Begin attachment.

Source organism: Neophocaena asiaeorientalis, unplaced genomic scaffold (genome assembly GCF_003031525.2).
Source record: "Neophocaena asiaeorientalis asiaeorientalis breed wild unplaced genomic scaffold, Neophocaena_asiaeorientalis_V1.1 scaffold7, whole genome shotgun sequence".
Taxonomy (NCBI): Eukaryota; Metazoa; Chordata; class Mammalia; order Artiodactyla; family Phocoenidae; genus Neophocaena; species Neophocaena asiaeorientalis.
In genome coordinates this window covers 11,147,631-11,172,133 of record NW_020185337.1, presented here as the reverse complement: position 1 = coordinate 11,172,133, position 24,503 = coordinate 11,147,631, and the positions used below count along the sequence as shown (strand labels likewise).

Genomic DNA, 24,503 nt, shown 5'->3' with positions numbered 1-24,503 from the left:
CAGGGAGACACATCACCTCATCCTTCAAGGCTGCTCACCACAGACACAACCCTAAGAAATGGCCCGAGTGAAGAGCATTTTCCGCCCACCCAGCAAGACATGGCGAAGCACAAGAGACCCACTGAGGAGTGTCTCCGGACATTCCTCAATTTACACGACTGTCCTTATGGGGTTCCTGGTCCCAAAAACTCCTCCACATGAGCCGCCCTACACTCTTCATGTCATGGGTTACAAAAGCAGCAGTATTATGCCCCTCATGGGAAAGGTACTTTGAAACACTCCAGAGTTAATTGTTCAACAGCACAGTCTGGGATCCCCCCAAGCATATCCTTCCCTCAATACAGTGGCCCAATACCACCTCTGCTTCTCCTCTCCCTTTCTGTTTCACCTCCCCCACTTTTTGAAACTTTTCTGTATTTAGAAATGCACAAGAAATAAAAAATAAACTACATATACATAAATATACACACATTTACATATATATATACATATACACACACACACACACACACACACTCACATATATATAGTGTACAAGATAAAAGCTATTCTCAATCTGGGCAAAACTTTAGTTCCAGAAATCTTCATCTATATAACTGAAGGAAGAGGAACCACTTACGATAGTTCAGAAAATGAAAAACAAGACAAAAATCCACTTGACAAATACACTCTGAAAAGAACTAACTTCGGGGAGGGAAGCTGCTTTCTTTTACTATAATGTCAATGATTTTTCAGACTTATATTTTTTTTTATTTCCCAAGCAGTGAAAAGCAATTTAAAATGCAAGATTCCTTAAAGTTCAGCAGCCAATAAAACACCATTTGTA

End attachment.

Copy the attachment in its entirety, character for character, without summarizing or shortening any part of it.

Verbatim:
Source organism: Neophocaena asiaeorientalis, unplaced genomic scaffold (genome assembly GCF_003031525.2).
Source record: "Neophocaena asiaeorientalis asiaeorientalis breed wild unplaced genomic scaffold, Neophocaena_asiaeorientalis_V1.1 scaffold7, whole genome shotgun sequence".
Taxonomy (NCBI): Eukaryota; Metazoa; Chordata; class Mammalia; order Artiodactyla; family Phocoenidae; genus Neophocaena; species Neophocaena asiaeorientalis.
In genome coordinates this window covers 11,147,631-11,172,133 of record NW_020185337.1, presented here as the reverse complement: position 1 = coordinate 11,172,133, position 24,503 = coordinate 11,147,631, and the positions used below count along the sequence as shown (strand labels likewise).

Genomic DNA, 24,503 nt, shown 5'->3' with positions numbered 1-24,503 from the left:
CAGGGAGACACATCACCTCATCCTTCAAGGCTGCTCACCACAGACACAACCCTAAGAAATGGCCCGAGTGAAGAGCATTTTCCGCCCACCCAGCAAGACATGGCGAAGCACAAGAGACCCACTGAGGAGTGTCTCCGGACATTCCTCAATTTACACGACTGTCCTTATGGGGTTCCTGGTCCCAAAAACTCCTCCACATGAGCCGCCCTACACTCTTCATGTCATGGGTTACAAAAGCAGCAGTATTATGCCCCTCATGGGAAAGGTACTTTGAAACACTCCAGAGTTAATTGTTCAACAGCACAGTCTGGGATCCCCCCAAGCATATCCTTCCCTCAATACAGTGGCCCAATACCACCTCTGCTTCTCCTCTCCCTTTCTGTTTCACCTCCCCCACTTTTTGAAACTTTTCTGTATTTAGAAATGCACAAGAAATAAAAAATAAACTACATATACATAAATATACACACATTTACATATATATATACATATACACACACACACACACACACACACTCACATATATATAGTGTACAAGATAAAAGCTATTCTCAATCTGGGCAAAACTTTAGTTCCAGAAATCTTCATCTATATAACTGAAGGAAGAGGAACCACTTACGATAGTTCAGAAAATGAAAAACAAGACAAAAATCCACTTGACAAATACACTCTGAAAAGAACTAACTTCGGGGAGGGAAGCTGCTTTCTTTTACTATAATGTCAATGATTTTTCAGACTTATATTTTTTTTTATTTCCCAAGCAGTGAAAAGCAATTTAAAATGCAAGATTCCTTAAAGTTCAGCAGCCAATAAAACACCATTTGTA